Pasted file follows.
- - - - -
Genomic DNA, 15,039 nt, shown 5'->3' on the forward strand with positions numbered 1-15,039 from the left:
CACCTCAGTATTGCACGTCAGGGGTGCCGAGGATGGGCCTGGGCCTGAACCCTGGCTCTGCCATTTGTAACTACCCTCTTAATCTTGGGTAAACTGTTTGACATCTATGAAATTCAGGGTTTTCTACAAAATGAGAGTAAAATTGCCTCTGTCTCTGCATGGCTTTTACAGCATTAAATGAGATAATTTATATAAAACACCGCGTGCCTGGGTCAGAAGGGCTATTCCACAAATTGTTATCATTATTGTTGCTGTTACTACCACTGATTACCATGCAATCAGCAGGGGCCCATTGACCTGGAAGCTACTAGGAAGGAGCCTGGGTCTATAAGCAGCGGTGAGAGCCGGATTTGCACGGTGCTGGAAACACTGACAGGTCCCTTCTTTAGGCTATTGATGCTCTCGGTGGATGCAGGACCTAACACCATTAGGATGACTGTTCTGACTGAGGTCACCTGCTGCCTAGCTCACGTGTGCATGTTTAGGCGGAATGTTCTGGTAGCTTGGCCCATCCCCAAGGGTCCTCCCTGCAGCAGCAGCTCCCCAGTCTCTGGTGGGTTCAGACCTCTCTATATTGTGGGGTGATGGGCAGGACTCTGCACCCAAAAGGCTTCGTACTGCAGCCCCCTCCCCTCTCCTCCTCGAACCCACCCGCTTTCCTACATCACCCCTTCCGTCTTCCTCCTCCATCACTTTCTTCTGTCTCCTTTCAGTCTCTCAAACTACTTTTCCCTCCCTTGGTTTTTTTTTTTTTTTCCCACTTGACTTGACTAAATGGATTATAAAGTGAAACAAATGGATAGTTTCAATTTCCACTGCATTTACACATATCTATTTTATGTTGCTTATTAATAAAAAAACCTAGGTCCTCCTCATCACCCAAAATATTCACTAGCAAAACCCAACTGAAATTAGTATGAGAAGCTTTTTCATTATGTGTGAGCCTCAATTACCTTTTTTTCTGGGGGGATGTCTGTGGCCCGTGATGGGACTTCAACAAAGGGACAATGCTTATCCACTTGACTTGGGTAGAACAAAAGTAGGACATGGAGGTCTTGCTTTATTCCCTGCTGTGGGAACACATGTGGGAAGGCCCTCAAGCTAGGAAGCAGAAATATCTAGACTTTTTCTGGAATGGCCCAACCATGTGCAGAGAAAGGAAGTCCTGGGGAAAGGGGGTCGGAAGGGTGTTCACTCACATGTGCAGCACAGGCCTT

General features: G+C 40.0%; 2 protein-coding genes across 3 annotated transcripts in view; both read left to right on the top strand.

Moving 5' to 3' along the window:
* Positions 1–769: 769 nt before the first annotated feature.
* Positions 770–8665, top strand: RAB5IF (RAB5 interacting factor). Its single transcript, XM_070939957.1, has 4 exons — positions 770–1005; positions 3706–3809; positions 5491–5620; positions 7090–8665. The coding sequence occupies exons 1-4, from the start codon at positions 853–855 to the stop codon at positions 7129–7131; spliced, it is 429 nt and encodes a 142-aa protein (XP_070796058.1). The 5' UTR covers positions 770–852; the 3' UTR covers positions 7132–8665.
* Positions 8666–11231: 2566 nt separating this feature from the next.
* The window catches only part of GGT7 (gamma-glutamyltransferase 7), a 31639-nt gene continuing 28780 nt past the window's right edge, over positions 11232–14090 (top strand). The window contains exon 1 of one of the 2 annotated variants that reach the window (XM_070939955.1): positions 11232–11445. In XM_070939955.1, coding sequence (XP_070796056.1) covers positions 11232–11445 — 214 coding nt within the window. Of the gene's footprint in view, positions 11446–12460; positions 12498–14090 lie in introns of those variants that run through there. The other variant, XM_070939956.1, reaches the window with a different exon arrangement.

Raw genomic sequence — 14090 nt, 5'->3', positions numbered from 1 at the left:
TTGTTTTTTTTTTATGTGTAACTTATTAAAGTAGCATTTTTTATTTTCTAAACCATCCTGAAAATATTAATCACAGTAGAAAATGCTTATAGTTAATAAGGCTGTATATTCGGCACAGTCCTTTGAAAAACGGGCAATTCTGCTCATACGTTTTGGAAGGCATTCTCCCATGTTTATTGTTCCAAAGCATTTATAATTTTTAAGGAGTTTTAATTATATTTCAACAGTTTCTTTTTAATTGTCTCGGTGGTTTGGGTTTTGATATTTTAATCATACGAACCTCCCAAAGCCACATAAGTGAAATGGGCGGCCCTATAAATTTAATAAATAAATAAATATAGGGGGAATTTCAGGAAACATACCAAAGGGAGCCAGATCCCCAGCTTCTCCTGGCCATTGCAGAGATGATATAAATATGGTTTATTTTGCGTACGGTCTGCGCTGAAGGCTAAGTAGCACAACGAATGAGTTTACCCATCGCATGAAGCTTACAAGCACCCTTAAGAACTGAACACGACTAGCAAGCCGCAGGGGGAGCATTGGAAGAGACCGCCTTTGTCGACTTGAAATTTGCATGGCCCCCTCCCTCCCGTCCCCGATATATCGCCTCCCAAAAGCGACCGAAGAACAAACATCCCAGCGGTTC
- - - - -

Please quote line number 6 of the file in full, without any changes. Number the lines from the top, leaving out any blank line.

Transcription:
* Positions 770–8665, top strand: RAB5IF (RAB5 interacting factor). Its single transcript, XM_070939957.1, has 4 exons — positions 770–1005; positions 3706–3809; positions 5491–5620; positions 7090–8665. The coding sequence occupies exons 1-4, from the start codon at positions 853–855 to the stop codon at positions 7129–7131; spliced, it is 429 nt and encodes a 142-aa protein (XP_070796058.1). The 5' UTR covers positions 770–852; the 3' UTR covers positions 7132–8665.